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Ingenuity – The importance of the pre-flight checklist for UAS-drones

by Fabio Affortunato
Ingenuity-controlli-pre-chek-volo
Reading time / Tempo lettura : 2 minutes / minuti


Is Ingenuity ready for take-off? Maybe yes! After the slippage of the first flight of the Martian drone scheduled for last April 14, 2021 due to an anomaly in the rotor rotation speed, it seems that we are here. But what was the problem and how did NASA solve it?

Ingenuity – The rotors issue

NASA due to a problem with the rotors during Ingenuity’s pre-flight pre-check phase, known as the spin test, or rotor speed test (and therefore the propellers), was forced to postpone the first mini-flight of the drone. The spin-test of Inegnuity in fact had not ended successfully, giving signals that could compromise the first take-off of the drone, being the fundamental test for the success of the Ingenuity mission.

Ingenuity spin test: The solution

Given therefore the failure of the spint test at high speed in the flight pre-checks, NASA addressed the problem with two different action plans A and B. Plan A in fact provided for the software update – remotely obviously – difficult implementation also in consideration of the necessary validation, verification and installation tests. Plan B instead consisted of adding some commands to the flight sequence, and it was this solution, also tested on an exact copy of the Martian drone that was successfully applied. All obviously putting the safety of the drone first, to avoid further complicating the mission.

On April 16 u.s. in fact, the spin test was successfully completed the flight pre-checks, without the intervention of the watchdog block (control timer system).

Ingenuity-pre-chek-volo

So now it seems that everything is ok and that Ingenuity is ready for the Go flight, NASA has announced, on its Mars Helicopter website, that the date for Ingenuity’s next first flight is set for April 19th at 6:15 am EDT / 10:15 am UCT), and it will be possible to follow him live on the NASA website.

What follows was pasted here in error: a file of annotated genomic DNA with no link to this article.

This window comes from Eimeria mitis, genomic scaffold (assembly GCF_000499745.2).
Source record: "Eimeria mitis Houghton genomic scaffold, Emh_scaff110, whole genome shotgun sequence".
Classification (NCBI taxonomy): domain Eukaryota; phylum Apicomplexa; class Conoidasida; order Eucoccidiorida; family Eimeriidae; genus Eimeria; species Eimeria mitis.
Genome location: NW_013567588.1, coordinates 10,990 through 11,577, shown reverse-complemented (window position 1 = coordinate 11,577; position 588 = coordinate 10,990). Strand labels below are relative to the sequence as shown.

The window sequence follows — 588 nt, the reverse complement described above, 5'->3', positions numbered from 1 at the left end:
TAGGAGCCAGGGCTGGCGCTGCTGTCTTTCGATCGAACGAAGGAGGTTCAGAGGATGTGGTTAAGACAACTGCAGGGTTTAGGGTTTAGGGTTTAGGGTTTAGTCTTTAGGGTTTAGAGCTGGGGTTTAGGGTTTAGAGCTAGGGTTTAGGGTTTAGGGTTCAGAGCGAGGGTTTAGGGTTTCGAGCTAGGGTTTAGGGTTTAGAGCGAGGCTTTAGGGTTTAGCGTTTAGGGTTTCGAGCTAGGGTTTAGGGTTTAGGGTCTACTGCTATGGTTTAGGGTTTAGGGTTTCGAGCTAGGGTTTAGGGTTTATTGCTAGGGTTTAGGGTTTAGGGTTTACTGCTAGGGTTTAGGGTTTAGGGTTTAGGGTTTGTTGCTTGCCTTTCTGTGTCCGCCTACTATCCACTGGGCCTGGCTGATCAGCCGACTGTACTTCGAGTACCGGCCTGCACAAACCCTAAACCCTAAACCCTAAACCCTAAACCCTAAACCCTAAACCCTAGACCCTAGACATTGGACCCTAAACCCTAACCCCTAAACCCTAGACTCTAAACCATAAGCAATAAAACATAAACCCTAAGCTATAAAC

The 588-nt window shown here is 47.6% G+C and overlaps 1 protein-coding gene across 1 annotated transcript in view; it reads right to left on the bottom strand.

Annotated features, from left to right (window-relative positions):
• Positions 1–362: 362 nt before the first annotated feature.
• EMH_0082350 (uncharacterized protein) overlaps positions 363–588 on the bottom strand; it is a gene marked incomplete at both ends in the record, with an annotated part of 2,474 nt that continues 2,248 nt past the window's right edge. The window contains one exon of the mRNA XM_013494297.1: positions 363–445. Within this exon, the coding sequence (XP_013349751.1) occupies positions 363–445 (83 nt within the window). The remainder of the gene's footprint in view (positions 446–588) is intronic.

Take-away from Mars: pre-flight check list for terrestrial UAS-drones

From the Ingenuity incident we can obviously draw useful lessons and best practices valid for terrestrial UAS-drones, namely the use of the pre-flight check-list.

As all drone-UAS pilots know (or should know), there are a number of pre-flight operations that are good to perform with the UAS-drone on the ground.

Pre-flight checks should normally be available in the drone’s operating manual, but failing that it is useful to remember the 10 golden pre-check rules to be carried out:

  • check the functioning of the rotors (spin-test)
  • correct tightening of the propellers
  • verification of the signal between the remote control and the drone-UAS (datalink)
  • check number of satellites acquired
  • drone calibration (where required)
  • battery charge level
  • weather conditions (wind speed and visibility, rain)
  • maximum height set
  • maximum distance set
  • permit to fly and / or restrictions on d-flight (for Italy).

Obviously do not forget to have with you a copy of the UAS pilot certificate, a copy of the drone insurance and the UAS operator code on your drone-UAS (where required).

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Credits about images: The cover image is taken from the NASA website, as is the image in the post. The images are owned by NASA. The use of the images is exclusively for the purpose of a better understanding of the contents of the article. We thank NASA for sharing these beautiful images.

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Last Updated on/Ultimo aggiornamento – 01/05/2021

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